Sawyer: common sense for more jobs

Published 6:32 pm Friday, November 2, 2012

Wayne Sawyer, a Democrat seeking a seat on the Beaufort County Board of Commissioners, considers bringing quality jobs to the county as the No. 1 issue he wants to tackle if elected.
“The biggest problem Beaufort County faces, as we all know, is employment. The first thing we need to do … is to look at getting everybody to work together. That’s one of my goals is to bring common sense back into county government,” Sawyer said. “I think we need the (Economic Development Commission) here, but we need to do it on a smaller scale. I think we need to look at smaller companies coming in here and also supporting our local businesses. There have been right many that have left Beaufort County for various reasons. I think we should support every small business in Beaufort County and try to bring other small businesses to Beaufort County. I think the days of having a 1,500- or 2,000-employee company come to Beaufort County are not here. It’s a long way off. Let’s look at our companies that have 10, 15, 20 employees.”
Sawyer, who won a primary race in May to become a Democratic nominee in the commissioners race, believes there are times when providing incentives to companies makes sense, especially when it applies to existing companies and businesses in the county.
“I think first we should look at helping our existing companies. I don’t have a problem with that,” he said. “I think if we bring them (outside or new companies) in, we need to makes sure they are willing to stay here longer than what most of them have that’s come in so far. In other words, we need to get a total commitment — longevity — out of them.”
When it comes to building a new jail in the county, Sawyer has a definite plan he believes should be implemented.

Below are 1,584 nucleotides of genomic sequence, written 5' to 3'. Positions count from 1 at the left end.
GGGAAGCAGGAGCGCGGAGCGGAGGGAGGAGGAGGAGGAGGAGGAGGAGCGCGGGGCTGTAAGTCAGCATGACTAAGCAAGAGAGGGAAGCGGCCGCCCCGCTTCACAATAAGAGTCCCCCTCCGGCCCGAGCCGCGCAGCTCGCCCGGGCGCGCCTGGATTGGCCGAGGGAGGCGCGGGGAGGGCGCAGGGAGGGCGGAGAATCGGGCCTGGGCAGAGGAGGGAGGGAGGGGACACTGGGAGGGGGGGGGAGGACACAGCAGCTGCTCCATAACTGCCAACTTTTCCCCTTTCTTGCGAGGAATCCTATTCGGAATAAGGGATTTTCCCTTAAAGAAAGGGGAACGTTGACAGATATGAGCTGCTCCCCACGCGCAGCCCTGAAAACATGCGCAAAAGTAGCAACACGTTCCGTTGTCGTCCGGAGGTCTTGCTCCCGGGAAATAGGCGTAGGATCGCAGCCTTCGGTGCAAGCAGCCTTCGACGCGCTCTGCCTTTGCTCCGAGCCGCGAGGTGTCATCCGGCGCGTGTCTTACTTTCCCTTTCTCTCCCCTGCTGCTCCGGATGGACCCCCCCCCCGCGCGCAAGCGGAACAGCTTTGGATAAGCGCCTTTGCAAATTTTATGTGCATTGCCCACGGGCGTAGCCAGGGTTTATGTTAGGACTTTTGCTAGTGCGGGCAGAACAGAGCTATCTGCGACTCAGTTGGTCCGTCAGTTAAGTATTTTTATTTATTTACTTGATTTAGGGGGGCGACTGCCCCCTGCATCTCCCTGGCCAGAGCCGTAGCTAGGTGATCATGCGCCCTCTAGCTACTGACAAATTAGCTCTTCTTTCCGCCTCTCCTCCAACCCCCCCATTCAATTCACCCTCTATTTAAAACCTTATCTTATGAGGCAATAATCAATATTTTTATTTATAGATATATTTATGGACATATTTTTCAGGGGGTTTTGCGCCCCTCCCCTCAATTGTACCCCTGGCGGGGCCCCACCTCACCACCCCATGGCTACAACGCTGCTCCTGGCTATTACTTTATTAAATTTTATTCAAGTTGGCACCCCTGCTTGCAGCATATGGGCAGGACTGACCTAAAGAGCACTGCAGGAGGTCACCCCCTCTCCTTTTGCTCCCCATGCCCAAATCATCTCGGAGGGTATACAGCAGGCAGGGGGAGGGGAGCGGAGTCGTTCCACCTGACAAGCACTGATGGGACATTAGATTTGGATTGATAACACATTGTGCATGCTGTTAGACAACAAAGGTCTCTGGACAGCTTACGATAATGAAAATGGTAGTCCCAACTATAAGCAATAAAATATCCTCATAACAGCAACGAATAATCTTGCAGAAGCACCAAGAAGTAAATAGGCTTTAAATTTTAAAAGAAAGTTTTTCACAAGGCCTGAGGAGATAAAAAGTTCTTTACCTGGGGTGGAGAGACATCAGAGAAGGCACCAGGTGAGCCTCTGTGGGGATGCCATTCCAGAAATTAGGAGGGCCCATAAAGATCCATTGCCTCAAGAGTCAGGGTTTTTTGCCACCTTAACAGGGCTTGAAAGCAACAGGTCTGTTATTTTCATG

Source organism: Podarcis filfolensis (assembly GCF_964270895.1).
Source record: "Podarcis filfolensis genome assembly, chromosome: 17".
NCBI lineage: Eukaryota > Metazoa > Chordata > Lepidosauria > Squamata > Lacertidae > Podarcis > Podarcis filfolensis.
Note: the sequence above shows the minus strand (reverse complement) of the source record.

“We do need a jail. I don’t think we need a palace,” Sawyer said earlier this week. “I think one needs to be built. The one we have is antiquated. It needs to be built on the existing site (current courthouse between West Second and West Third streets). I’m afraid if we take it out of Washington, the city of Washington will go down hill. To me, we’ve got the real estate there and the facility can be built up in stories and put it right there at the existing site at the courthouse.”

About Mike Voss

Mike Voss is the contributing editor at the Washington Daily News. He has a daughter and four grandchildren. Except for nearly six years he worked at the Free Lance-Star in Fredericksburg, Va., in the early to mid-1990s, he has been at the Daily News since April 1986.
Journalism awards:
• Pulitzer Prize for Meritorious Public Service, 1990.
• Society of Professional Journalists: Sigma Delta Chi Award, Bronze Medallion.
• Associated Press Managing Editors’ Public Service Award.
• Investigative Reporters & Editors’ Award.
• North Carolina Press Association, First Place, Public Service Award, 1989.
• North Carolina Press Association, Second Place, Investigative Reporting, 1990.
All those were for the articles he and Betty Gray wrote about the city’s contaminated water system in 1989-1990.
• North Carolina Press Association, First Place, Investigative Reporting, 1991.
• North Carolina Press Association, Third Place, General News Reporting, 2005.
• North Carolina Press Association, Second Place, Lighter Columns, 2006.
Recently learned he will receive another award.
• North Carolina Press Association, First Place, Lighter Columns, 2010.
4. Lectured at or served on seminar panels at journalism schools at UNC-Chapel Hill, University of Maryland, Columbia University, Mary Washington University and Francis Marion University.

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